The Shot Heard ‘Round the World (continued)

Don DeLillo’s Underworld starts with a set piece about that mythic baseball playoff game won by Bobby Thomson’s home run in the bottom of the ninth, and echoes of it recur throughout the novel. A few years ago, I thought of DeLillo’s portrayal of that day again in an unlikely place—waiting in line at Kennedy airport for a flight to Rome. I found myself in conversation with the man behind me who was a professor at a university in Naples. He told me that his specialty was Italian-American literature. I had heard of many academic concentrations, but never of this one. I asked what authors interested him and he mentioned Richard Russo. I was somewhat taken aback. When I have read Russo, I only thought that I was reading an American novel, not an Italian-American one. His list did not include Mario Puzo, but he praised John Fante, an author I had never heard of. (Because of this conversation, I have since read Fante’s Bandini Quartet­, which I had trouble finding. My copy was shipped from England. These novels are quite good, and I should thank him for putting me on to them.) He went on to talk about DeLillo, and I asked him about his reaction to Underworld, and he was effusive. I asked if he had trouble understanding that baseball game at the beginning of the book, and he gave a charming smile and chortled that he did not have a clue about what was going on. I did not try to explain. There is something so particularly American about that baseball game that I did not think a few minute’s conversation on the topic could accomplish much with a foreigner, and, furthermore, while I did feel that the game had some sort of significance besides its mere outcome, I was not sure why.

          Finally, after reading about the game by Doris Kearns Goodwin and Red Smith, I read for the third time DeLillo’s take on it, and I began to understand at least some of the reasons why that playoff lives in American consciousness. Perhaps every moment in American history is some sort of watershed, but this game encapsulated aspects of American history and past culture and foretold changes that were to come.

          In 1951, baseball provided a peaceful connection to the past. “You do what they did before you,” DeLillo says. The Bobby Thomson game was played at a time when America was thinking it could put the sacrifice and horrors of World War II behind it and carry forward a peaceful world. Baseball reminded us of that past. DeLillo has Gil Hodges, a Brooklyn player in that game, say the Polo Ground is “a name he loves, a precious echo of things and times before the century went to war.”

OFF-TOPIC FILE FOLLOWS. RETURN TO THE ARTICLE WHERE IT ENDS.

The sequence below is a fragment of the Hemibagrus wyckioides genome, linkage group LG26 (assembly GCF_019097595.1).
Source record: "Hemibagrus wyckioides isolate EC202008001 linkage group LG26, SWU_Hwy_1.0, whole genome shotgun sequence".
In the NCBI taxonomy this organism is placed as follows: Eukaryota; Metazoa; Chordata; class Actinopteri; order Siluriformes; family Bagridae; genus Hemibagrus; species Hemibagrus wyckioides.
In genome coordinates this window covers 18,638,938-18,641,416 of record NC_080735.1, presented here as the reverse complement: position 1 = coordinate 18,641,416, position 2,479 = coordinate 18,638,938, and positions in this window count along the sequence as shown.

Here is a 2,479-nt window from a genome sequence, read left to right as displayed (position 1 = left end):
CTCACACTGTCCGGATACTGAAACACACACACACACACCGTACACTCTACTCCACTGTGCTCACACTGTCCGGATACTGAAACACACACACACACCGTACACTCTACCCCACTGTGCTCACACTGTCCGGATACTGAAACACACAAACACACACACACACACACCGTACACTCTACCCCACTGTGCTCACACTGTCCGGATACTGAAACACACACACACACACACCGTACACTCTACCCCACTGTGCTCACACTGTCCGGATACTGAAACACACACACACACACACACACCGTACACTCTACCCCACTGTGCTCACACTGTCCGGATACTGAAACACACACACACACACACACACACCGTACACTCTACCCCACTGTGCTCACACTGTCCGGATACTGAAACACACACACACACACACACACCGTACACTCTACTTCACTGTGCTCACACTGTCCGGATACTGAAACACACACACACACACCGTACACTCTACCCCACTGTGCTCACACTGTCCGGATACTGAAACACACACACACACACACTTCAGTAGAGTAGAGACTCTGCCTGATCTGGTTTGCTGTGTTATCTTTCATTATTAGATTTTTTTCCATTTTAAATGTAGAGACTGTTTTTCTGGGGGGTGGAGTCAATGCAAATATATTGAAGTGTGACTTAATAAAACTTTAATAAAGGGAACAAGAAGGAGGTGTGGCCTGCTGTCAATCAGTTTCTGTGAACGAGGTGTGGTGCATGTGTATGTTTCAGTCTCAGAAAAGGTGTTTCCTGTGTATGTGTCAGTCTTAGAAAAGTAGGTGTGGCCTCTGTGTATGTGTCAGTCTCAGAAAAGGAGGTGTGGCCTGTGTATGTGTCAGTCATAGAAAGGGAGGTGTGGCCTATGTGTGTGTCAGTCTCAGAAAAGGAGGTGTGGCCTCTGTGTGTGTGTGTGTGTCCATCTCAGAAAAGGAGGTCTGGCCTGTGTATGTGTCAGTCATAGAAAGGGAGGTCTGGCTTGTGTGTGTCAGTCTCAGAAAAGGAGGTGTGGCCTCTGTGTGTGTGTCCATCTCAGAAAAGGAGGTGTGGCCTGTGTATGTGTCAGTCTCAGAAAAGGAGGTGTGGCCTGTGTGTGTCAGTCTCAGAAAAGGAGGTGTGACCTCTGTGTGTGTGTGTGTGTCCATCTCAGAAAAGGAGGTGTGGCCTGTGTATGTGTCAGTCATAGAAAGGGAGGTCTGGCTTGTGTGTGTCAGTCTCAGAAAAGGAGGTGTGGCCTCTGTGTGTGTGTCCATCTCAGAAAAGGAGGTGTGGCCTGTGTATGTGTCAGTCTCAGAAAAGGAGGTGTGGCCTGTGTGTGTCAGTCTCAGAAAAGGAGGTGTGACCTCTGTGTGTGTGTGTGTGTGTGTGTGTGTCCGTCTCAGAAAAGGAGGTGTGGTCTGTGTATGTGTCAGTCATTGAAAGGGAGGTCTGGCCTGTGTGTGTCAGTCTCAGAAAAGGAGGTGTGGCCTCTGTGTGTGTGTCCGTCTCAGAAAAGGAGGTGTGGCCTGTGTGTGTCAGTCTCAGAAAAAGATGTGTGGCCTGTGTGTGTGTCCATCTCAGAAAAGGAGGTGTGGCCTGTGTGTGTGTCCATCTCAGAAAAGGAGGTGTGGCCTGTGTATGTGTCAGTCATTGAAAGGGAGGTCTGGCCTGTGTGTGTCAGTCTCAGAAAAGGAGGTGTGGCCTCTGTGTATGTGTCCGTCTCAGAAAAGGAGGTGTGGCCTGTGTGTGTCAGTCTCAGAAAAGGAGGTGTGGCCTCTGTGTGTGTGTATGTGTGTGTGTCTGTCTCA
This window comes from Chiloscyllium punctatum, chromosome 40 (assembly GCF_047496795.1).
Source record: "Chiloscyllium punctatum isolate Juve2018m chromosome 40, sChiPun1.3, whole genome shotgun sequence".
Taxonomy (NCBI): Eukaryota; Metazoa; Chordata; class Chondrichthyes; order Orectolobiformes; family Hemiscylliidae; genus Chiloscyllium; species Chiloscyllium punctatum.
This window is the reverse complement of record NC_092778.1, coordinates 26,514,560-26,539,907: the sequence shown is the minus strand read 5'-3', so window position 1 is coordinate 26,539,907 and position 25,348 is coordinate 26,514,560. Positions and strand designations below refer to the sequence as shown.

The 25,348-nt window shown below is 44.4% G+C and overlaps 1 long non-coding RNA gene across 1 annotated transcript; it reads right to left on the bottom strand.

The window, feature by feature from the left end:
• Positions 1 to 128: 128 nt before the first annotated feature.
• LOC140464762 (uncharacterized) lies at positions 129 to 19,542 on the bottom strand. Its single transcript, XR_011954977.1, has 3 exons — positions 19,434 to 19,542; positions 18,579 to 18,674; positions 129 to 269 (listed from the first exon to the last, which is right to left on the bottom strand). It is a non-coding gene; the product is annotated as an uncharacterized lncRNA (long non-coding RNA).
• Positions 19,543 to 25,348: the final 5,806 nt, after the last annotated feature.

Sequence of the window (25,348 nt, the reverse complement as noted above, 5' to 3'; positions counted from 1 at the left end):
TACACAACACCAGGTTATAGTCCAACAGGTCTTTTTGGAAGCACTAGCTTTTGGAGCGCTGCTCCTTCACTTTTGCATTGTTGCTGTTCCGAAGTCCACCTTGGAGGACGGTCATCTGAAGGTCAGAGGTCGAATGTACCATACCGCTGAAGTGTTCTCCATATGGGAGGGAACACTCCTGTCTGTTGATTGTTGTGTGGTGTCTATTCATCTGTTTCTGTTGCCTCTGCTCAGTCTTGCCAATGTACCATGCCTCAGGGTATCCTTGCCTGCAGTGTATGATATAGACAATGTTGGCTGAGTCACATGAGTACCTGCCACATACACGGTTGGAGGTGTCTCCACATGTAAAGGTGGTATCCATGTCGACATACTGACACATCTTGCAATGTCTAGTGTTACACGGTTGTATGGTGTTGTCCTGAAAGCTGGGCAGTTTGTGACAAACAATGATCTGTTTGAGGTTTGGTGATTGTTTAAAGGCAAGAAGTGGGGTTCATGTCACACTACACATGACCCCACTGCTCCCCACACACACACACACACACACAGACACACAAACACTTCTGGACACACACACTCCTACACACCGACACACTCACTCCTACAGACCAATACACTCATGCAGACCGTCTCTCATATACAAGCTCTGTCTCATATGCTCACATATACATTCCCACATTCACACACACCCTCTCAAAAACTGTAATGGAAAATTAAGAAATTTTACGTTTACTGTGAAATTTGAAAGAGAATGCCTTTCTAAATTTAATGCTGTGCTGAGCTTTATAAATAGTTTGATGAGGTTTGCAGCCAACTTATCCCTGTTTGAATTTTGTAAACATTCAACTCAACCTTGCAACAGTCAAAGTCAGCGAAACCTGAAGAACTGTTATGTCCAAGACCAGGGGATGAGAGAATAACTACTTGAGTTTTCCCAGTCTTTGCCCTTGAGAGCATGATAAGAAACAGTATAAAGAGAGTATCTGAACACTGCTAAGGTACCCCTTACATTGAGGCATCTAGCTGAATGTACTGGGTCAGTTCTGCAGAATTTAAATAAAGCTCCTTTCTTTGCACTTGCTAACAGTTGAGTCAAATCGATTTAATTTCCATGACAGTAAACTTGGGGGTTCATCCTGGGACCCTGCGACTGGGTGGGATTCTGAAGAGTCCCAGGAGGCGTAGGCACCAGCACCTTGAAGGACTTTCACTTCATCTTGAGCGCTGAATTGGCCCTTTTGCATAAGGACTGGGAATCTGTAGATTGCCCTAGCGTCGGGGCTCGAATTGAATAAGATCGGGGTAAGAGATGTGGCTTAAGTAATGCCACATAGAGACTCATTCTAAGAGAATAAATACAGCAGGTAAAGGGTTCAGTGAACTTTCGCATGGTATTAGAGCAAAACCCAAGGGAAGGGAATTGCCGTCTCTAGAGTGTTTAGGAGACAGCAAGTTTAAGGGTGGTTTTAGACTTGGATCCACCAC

Baseball also then resonated with a wide swath of Americans, or at least American males. Red Smith, writing a few years after the game, noted that almost every American male had played some version of baseball, whether it was baseball itself, or softball, stickball, five hundred, punch ball, kickball, or myriad other games. In 1951, it was America’s sport and somehow represented a perpetually youthful America. DeLillo writes about Thomson that “he is forever Bobby now, a romping boy lost to time. . . .”

Baseball is just a game, but it could feel more momentous. DeLillo writes, “The game doesn’t change the way you sleep or wash your face or chew your food. It changes nothing but your life.” And a particular game could feel as if it fit into the tide of American history. Russ Hodge’s producer says about Thomson’s home run, “Mark the spot. Like where Lee surrendered to Grant or something.”

          We readers of Underworld know, however, what its characters did not: that dominance of baseball was going to fade. A column by Red Smith makes that point. He had driven to Florida for baseball’s spring training, where many major league baseball teams prepared for the regular season. He said that once on these drives he had seen baseball and all those other games being played by men and boys in the various town along his route, but now he no longer did. DeLillo foreshadows this change by having the broadcasters ask how can you explain the 20,000 empty seats in the stadium. The sport’s hold on America was still strong, but it was waning.

(concluded September 30)